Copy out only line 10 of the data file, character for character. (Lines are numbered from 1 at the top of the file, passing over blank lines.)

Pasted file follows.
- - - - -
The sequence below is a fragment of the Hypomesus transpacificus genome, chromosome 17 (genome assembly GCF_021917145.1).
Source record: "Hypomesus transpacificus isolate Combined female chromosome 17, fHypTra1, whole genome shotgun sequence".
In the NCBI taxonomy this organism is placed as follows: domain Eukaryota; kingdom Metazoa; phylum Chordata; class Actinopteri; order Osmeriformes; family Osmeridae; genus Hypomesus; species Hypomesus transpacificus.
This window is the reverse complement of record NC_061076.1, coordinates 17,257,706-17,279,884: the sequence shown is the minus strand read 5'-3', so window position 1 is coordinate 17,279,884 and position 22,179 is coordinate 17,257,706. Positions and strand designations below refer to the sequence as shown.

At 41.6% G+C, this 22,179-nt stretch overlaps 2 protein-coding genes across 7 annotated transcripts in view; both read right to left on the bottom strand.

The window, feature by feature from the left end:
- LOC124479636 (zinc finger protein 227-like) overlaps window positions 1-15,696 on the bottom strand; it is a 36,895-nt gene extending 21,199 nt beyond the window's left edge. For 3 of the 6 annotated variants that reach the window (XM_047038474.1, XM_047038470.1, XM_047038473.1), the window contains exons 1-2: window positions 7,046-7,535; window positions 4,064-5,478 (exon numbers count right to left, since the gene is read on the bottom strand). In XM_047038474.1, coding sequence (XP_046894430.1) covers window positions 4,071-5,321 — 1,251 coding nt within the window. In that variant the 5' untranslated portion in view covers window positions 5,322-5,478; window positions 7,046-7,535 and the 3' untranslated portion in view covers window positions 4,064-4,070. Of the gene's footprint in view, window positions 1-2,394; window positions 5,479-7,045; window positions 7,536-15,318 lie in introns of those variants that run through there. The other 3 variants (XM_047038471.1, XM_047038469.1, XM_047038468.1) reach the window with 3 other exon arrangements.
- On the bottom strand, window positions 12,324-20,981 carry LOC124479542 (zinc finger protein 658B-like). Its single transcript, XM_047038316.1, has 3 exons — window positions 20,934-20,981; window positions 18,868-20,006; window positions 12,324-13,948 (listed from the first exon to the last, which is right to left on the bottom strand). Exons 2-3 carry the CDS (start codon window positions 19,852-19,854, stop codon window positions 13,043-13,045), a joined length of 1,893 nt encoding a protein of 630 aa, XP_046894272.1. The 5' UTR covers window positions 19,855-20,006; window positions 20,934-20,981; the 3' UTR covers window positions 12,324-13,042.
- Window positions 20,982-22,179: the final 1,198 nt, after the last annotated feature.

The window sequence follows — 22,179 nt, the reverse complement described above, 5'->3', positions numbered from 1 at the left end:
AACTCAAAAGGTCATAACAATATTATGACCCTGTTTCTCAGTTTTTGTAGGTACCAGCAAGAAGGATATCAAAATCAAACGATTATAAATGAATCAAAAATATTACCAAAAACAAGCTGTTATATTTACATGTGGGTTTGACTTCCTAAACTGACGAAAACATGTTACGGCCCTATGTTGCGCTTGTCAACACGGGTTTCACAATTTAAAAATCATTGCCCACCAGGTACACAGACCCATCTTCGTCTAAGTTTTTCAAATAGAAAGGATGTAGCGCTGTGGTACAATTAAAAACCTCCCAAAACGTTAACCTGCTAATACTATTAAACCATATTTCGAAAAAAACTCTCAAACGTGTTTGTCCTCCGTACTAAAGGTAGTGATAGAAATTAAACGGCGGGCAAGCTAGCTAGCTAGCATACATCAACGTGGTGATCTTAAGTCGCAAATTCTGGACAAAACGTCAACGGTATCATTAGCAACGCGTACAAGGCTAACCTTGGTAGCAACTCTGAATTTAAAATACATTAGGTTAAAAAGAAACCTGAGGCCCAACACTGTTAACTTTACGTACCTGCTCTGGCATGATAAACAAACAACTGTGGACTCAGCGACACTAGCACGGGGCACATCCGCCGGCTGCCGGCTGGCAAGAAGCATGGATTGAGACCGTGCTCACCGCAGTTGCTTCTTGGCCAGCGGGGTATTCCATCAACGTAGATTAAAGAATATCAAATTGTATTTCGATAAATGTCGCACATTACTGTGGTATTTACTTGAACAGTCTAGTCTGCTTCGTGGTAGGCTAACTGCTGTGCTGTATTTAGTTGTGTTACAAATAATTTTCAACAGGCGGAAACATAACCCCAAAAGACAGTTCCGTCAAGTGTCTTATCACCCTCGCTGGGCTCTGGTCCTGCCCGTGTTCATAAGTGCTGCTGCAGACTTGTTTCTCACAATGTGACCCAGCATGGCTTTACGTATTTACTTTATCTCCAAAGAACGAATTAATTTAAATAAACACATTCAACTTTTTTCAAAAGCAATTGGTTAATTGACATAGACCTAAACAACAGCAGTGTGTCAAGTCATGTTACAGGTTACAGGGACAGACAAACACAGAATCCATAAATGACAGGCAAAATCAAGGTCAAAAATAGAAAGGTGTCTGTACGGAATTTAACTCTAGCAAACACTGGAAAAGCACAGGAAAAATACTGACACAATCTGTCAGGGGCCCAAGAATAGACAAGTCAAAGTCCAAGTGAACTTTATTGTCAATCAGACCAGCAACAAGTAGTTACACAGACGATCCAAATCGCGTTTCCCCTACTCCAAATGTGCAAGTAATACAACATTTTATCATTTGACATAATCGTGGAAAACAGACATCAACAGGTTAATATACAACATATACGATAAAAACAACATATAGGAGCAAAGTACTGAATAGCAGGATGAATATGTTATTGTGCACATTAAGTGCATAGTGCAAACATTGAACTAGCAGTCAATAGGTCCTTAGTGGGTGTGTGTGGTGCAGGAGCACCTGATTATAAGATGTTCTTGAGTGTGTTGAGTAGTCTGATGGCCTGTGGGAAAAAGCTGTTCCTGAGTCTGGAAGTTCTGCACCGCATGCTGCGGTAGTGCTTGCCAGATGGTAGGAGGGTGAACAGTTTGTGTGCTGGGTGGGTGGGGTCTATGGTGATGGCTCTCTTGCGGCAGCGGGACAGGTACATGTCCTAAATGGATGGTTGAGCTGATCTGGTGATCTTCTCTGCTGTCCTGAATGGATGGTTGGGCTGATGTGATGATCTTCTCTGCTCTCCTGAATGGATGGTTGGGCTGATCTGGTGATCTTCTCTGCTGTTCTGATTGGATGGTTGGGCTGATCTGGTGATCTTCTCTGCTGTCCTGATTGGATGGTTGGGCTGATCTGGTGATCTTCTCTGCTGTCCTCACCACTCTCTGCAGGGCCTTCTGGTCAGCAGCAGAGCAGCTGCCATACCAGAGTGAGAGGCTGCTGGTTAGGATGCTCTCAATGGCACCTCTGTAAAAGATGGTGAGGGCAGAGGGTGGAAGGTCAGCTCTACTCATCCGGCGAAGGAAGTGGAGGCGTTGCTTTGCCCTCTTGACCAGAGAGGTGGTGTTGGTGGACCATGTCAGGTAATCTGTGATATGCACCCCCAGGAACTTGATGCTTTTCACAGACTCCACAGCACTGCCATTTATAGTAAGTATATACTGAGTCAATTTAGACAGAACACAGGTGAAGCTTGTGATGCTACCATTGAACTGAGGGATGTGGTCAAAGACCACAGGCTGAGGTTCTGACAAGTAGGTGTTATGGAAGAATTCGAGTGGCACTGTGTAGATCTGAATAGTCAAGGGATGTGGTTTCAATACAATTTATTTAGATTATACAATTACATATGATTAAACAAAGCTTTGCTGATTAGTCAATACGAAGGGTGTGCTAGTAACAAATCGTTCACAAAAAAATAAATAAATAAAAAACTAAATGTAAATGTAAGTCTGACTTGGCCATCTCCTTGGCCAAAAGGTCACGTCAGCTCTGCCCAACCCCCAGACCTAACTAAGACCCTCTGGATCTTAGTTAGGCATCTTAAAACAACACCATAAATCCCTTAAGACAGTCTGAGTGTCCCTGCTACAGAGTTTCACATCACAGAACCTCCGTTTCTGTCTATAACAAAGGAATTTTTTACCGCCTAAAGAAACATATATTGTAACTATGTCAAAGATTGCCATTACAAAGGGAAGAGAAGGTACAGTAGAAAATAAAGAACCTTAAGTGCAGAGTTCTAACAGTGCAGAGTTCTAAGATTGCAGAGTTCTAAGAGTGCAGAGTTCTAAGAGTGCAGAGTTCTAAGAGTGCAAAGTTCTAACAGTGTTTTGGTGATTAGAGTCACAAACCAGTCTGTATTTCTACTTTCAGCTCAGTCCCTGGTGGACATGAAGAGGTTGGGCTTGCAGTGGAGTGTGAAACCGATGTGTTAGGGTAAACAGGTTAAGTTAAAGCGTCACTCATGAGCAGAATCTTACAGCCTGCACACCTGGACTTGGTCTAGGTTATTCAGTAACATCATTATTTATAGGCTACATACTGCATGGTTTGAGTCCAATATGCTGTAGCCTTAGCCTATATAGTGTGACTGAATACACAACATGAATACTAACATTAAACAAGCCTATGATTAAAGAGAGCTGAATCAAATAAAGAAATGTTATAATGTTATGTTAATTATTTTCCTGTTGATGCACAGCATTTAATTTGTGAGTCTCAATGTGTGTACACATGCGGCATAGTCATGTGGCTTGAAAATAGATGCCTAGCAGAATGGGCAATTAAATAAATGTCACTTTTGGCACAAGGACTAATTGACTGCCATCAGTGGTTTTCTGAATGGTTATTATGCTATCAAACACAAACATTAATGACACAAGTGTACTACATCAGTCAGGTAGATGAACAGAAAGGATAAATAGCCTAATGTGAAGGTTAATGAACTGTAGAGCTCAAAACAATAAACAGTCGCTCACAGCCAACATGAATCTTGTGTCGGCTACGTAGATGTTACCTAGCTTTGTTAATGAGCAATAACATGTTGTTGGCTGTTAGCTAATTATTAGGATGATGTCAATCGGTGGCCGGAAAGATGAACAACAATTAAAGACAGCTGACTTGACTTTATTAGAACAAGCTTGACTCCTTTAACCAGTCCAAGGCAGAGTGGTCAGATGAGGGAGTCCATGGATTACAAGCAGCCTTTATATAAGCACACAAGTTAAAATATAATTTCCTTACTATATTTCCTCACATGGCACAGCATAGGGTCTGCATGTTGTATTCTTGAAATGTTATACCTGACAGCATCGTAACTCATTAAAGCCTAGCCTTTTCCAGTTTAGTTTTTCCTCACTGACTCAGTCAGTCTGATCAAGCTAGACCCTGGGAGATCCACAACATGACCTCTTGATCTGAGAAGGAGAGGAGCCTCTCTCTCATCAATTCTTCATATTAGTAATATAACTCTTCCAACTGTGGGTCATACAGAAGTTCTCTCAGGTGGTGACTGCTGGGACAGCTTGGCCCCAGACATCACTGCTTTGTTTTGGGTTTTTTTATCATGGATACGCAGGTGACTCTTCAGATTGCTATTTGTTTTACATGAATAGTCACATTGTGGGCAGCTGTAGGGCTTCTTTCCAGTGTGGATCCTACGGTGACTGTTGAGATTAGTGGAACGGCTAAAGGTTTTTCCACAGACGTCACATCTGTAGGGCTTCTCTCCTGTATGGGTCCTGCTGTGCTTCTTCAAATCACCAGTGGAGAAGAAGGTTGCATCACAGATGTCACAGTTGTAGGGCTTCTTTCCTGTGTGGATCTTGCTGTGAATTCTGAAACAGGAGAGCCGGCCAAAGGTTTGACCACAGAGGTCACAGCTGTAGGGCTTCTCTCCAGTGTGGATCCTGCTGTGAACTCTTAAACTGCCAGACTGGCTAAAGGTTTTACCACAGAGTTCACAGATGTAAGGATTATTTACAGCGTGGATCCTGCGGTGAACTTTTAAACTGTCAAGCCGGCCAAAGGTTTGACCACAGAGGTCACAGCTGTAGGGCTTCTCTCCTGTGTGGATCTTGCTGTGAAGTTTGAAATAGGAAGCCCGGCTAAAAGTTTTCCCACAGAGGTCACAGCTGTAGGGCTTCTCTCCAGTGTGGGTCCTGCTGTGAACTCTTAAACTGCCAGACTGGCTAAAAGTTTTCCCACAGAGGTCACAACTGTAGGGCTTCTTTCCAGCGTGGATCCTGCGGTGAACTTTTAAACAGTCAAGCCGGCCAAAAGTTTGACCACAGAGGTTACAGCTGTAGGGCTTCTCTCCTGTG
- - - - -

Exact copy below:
The window sequence follows — 22,179 nt, the reverse complement described above, 5'->3', positions numbered from 1 at the left end: